Prince Philip, the longest serving royal consort in British history and a constant presence at Queen Elizabeth II’s side for decades, died Friday aged 99, Buckingham Palace announced.
The death of the Duke of Edinburgh is a profound loss for the 94-year-old monarch, who once described him as her “strength and stay all these years”.
The outspoken former navy commander devoted much of his life as the queen’s husband to charity work — but was notorious for numerous gaffes, many deemed downright offensive.
He was admitted to hospital on February 16, and went home after a month during which he was treated for a pre-existing heart condition and an infection.
Announcing his passing, BBC television played the national anthem over a picture of Philip in his prime, dressed in military dress uniform.
Flags were lowered to half-mast on royal and government buildings and a notice announcing his death pinned to the gates of Buckingham Palace.
“We give thanks, as a nation and a kingdom, for the extraordinary life and work of Prince Philip, Duke of Edinburgh,” Prime Minister Boris Johnson said outside 10 Downing Street.
Johnson said Philip had “earned the affection of generations” at home, in the Commonwealth and across the world after first serving in the Royal Navy and then over nearly eight decades beside the queen.
Philip retired from public duties in 2017 at the age of 96.
His death came just months before his 100th birthday in June — an event typically marked in Britain with a congratulatory message from the queen, who is now Britain’s longest-serving monarch.
The couple, who celebrated their 73rd wedding anniversary in November, had been living largely in isolation at Windsor Castle, west of London, because their advanced age put them at heightened risk from Covid-19.
Philip and the queen received their first vaccinations against the virus in January.
Few public appearances
Philip was no stranger to health issues.
He was previously fitted with a stent in 2011 after suffering from a blocked artery.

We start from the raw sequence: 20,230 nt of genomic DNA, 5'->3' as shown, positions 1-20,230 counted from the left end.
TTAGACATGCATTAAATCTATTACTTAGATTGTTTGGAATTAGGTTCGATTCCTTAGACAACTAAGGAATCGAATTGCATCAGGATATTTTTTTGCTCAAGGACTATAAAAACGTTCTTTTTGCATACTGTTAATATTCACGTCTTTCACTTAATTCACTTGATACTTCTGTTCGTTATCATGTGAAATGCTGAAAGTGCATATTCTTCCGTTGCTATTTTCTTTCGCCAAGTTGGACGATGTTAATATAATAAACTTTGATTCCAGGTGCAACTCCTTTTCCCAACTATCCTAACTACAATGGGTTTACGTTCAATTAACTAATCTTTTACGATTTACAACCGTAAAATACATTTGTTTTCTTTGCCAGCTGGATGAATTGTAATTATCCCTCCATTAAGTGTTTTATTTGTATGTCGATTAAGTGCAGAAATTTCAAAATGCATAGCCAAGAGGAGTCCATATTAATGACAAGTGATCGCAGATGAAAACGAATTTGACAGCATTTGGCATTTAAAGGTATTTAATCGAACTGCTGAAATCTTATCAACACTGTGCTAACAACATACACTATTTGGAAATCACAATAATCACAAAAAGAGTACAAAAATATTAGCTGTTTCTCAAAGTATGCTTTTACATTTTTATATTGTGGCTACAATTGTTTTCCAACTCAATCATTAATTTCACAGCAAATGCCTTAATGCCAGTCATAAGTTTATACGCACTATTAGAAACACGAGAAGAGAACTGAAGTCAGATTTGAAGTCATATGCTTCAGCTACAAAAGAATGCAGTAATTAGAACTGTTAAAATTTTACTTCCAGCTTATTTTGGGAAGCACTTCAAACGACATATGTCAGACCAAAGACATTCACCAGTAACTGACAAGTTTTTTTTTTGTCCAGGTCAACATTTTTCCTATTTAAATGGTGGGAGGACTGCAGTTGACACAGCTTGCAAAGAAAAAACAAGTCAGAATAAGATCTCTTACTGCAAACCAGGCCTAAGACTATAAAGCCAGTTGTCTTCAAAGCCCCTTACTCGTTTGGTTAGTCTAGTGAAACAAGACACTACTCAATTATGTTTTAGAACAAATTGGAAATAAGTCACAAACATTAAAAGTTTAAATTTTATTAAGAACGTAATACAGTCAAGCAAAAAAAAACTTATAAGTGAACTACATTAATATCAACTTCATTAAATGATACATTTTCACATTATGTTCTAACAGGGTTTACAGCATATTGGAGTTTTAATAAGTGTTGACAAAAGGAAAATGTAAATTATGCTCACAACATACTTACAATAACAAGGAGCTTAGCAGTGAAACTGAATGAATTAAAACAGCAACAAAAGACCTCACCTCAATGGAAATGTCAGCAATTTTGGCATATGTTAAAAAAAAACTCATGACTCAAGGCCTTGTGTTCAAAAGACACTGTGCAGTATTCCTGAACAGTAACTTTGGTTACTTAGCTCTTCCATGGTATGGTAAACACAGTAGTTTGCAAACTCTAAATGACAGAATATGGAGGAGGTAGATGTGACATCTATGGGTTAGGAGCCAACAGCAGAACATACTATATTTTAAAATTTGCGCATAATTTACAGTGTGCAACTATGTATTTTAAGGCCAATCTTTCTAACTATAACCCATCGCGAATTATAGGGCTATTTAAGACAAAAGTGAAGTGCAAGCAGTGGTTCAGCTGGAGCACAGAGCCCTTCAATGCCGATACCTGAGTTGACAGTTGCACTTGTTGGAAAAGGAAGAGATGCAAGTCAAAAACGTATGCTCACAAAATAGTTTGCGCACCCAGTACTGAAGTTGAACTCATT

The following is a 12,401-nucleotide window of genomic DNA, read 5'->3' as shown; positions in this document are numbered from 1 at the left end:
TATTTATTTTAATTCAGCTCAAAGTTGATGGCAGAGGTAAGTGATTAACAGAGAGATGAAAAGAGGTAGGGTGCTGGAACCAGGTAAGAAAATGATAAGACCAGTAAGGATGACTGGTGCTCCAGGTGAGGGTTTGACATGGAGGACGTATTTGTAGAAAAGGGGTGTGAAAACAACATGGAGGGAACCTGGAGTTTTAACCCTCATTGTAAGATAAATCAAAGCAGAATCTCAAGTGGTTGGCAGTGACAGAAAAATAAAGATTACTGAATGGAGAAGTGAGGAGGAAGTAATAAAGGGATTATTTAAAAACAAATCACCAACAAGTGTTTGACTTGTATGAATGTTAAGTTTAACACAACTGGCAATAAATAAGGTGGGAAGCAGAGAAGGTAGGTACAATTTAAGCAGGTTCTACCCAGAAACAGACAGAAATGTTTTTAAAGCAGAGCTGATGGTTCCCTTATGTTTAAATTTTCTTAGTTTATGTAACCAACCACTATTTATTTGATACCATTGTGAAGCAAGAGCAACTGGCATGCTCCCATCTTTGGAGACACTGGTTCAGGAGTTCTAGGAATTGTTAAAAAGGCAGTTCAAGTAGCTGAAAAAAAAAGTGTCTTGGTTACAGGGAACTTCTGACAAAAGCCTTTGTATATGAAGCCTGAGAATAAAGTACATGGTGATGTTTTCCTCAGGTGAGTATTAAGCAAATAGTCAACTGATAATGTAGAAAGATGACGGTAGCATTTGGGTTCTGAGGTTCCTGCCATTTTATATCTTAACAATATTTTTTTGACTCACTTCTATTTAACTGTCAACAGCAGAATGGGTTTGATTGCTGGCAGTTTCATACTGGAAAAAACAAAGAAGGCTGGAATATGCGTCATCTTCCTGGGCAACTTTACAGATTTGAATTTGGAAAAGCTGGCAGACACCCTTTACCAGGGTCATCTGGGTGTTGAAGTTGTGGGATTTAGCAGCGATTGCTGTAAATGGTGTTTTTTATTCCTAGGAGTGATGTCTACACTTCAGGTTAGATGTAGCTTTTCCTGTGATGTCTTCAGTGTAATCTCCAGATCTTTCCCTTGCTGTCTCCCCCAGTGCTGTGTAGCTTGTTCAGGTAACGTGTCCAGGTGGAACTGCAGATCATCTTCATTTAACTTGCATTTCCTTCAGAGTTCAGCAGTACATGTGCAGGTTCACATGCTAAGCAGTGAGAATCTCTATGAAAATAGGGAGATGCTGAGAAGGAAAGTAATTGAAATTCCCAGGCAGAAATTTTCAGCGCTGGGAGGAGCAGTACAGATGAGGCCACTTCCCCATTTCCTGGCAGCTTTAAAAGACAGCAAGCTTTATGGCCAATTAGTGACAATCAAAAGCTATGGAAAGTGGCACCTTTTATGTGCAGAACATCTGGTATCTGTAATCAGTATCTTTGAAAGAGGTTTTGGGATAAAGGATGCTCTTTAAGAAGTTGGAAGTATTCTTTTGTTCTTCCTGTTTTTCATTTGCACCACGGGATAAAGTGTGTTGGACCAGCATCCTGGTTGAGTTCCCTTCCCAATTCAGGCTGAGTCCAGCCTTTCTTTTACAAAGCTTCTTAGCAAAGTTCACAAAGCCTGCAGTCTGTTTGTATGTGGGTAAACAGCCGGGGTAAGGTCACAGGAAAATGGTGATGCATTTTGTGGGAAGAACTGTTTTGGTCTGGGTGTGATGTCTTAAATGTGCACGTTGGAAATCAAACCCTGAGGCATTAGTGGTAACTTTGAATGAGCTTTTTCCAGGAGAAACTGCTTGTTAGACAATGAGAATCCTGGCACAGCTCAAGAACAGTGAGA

He also had a hip operation in 2018 and in January 2019, he emerged unscathed after his vehicle was involved in a traffic accident that injured two people near the monarch’s Sandringham estate in eastern England.
The prince then spent four nights in hospital in December that year, receiving treatment for what was described as a “pre-existing condition”.
He was discharged on Christmas Eve, in time to rejoin the rest of the royal family for the festive period.
Since the pandemic, Philip had made few public appearances.
He was last seen at a staged appearance at a military ceremony at Windsor Castle in July, days after attending the wedding ceremony of his granddaughter Princess Beatrice.
In November, he and the queen marked the latest anniversary of their 1947 nuptials by releasing a photograph of them together, again at Windsor.
The queen had four children with Philip — Charles, Anne, Andrew and Edward — eight grandchildren and nine great-grandchildren.
Shelved personal ambitions
Philip was born on the island of Corfu with Danish and Greek royal titles.
He fled the country when he was just 18 months old with his parents and four sisters, after his uncle, king Constantine of Greece, was forced to abdicate.
The family initially settled in France.
Philip was formally introduced to princess Elizabeth, the future queen, in July 1939 and they kept in touch during the war, meeting on a number of occasions.
The pair married in Westminster Abbey in London in 1947.
A rising star in the British navy, Philip had reached the rank of commander by the time Elizabeth ascended to the throne in 1952. He eventually shelved his personal ambitions to support his wife in the role.
Over the ensuing decades he was involved in numerous charities, including the World Wide Fund For Nature and the Duke of Edinburgh Award scheme for young people.